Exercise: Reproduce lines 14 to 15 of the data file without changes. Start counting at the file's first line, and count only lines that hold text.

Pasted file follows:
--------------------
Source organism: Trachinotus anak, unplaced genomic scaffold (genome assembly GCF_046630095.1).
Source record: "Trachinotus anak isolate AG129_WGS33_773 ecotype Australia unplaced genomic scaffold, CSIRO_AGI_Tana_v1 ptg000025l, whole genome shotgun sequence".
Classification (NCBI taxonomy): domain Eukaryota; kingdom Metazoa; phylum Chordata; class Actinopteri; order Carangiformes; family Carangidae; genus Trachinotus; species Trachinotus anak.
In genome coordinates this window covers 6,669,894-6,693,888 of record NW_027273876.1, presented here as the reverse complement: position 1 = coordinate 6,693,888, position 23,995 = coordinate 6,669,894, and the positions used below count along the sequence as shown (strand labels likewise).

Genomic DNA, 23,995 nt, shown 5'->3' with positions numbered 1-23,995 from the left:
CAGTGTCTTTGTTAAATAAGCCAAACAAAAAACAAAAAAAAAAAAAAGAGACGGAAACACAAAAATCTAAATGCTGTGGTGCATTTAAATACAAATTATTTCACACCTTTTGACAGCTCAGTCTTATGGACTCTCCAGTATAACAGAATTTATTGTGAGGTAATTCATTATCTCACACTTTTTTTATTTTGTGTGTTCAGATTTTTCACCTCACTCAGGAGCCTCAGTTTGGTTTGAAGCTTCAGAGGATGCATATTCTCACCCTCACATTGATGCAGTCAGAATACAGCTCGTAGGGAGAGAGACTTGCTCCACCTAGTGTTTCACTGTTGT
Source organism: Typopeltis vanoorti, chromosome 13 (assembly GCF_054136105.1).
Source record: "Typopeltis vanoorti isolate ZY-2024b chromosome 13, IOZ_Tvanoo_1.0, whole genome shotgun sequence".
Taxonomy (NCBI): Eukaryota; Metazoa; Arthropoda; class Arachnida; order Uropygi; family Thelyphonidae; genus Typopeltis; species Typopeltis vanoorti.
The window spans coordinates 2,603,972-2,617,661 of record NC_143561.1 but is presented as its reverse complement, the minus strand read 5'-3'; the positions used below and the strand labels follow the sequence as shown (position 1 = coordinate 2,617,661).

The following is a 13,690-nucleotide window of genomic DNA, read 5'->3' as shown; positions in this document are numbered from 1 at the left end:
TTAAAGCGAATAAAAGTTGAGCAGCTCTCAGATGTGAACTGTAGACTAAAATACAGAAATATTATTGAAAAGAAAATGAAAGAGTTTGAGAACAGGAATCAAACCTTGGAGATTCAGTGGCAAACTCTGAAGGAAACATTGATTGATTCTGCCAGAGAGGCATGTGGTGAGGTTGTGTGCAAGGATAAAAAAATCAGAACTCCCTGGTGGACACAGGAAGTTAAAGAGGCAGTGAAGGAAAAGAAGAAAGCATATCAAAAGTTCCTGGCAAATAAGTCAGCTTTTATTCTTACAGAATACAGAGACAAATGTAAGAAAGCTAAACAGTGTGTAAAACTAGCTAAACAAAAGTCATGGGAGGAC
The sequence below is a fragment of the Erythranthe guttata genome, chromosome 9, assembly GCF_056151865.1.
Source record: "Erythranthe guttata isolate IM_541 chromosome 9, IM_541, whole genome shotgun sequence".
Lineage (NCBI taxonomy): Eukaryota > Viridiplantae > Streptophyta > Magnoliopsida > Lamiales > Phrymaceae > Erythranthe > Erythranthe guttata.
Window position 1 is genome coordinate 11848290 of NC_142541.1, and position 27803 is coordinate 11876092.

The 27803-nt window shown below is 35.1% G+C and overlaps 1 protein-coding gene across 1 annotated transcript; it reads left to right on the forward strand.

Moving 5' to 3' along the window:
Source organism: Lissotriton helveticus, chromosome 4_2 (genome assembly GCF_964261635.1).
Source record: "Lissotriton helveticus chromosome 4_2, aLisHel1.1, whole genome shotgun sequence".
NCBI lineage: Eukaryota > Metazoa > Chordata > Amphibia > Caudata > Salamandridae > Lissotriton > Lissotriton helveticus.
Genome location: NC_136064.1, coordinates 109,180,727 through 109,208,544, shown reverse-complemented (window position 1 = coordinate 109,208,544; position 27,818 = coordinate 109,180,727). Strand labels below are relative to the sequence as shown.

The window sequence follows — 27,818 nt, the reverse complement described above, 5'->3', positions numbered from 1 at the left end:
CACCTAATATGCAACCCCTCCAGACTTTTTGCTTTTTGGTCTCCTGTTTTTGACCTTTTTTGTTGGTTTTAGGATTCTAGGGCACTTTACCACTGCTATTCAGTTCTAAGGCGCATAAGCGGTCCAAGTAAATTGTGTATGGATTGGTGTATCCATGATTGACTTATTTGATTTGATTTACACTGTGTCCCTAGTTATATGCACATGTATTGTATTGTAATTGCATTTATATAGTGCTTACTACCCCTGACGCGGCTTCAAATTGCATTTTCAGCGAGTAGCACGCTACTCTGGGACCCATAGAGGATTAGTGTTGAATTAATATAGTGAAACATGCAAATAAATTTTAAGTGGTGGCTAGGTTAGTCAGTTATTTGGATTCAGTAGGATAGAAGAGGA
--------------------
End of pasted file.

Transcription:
Source record: "Erythranthe guttata isolate IM_541 chromosome 9, IM_541, whole genome shotgun sequence".
Lineage (NCBI taxonomy): Eukaryota > Viridiplantae > Streptophyta > Magnoliopsida > Lamiales > Phrymaceae > Erythranthe > Erythranthe guttata.